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Market Overview for Technology for Aging in Place

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Boomer-Senior Tech Business

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Boomer-Senior Tech Business

Do older adults have good reasons to resist technology change?

Surveys affirm increasing tech use among older adults, but for some, not so fast. Whether it is new data from Pew or AARP, some older adults refuse or are unable to use newer technologies, whether it is smartphones, online banking services, or (perhaps especially) social media.  Maybe they prefer feature phones (450 million shipped in 2017!) They may not be interested in being the first to test a new gadget or service.  Maybe they can’t get the packaging for a wearable opened without a hacksaw.  For that matter, how many of us are storing a pliers in their kitchen for vacuum-sealed containers?  But the tech of the day is particularly an anathema to a number of people, whether it is due to costly Internet plans, pricey and fragile smartphones, or hacker-improved, uh, enriched social media.

Samsung Continues its Mission to Tackle Healthcare’s Biggest Challenges with Digital Technology

03/07/2018

LAS VEGAS – MARCH 6, 2018 – Samsung Electronics America today kicked off its presence and programming at the annual Healthcare Information and Management Systems Society Conference (HIMSS) in Las Vegas. In Room #606 (Level 1) of the Sands Convention Center, Samsung will showcase and demo solutions developed in partnership with leading healthcare organizations, as well as enhancements to its Samsung Health platform with the recent launch of the Samsung Galaxy S9 and S9+.

2018 Market Overview of Technology for Aging in Place published

Technology and tech-enabled services matter for older adults. The marketplace for technology to assist aging adults in the Longevity Economy is expected to grow to more than $30 billion in the next few years, according to the updated report by Aging in Place Technology Watch, more likely to be based on customization of standard software, using existing platforms than creation of senior-specific products. The report provides predictions about key technology trends for 2018 and beyond. Families, caregivers, and seniors will acquire new tech-enabled services that improve the quality of their lives. The 100-million-strong 50+ market is increasingly aware of technology alternatives -- and providers know it:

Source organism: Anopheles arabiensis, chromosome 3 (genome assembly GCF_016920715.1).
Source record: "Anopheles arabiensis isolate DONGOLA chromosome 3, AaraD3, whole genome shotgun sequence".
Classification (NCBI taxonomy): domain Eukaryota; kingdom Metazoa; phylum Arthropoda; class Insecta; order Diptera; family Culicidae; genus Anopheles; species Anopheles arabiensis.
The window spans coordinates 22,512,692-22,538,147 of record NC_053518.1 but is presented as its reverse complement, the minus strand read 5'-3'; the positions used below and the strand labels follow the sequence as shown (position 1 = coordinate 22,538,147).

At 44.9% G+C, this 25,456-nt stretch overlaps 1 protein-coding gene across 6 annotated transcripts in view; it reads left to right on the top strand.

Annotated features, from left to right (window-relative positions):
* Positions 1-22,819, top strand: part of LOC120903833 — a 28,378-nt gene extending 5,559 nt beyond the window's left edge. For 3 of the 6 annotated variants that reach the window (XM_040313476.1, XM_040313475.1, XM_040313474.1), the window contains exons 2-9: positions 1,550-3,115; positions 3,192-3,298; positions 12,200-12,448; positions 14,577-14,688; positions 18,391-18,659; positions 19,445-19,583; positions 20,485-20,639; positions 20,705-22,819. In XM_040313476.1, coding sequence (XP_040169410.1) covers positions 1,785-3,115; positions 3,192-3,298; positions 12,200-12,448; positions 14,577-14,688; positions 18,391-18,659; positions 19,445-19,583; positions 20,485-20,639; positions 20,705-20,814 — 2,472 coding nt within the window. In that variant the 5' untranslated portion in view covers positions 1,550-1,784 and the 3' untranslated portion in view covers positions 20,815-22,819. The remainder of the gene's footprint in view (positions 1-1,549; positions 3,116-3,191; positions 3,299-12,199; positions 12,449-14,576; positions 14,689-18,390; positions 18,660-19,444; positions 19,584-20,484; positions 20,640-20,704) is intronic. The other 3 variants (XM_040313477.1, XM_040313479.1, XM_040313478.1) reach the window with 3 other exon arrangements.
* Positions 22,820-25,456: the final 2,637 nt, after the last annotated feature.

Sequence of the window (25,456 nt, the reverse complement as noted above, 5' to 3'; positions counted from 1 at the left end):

Seniors do not benefit from one-off gadget or service inventions

What percent of exhibitors at trade shows survive?  Rant on. It’s not possible to speculate because it is not tracked.  That probably is fine for that gaggle of gadgetry at CES – most acting as trial balloons to test PR-worthiness and buzz.  But what about events whose trade shows are of one-off products or services intended to help older adults? Some events will not allow a small-sponsorship company to be on the show floor, literally placing them in a corner. Consider:  Company B is a startup, not yet a member of a national association. The founder of Company B, CEO B has been too busy inventing a product to line up complementary offerings that could be sold as a solution to a problem. None of the bigger resellers know anything about Company B yet, so the tiny firm takes the corner booth and hopes that on breaks, walking around the floor will generate a business partner or two -- and with serendipity, enable Company B to be part of the solution ABC.

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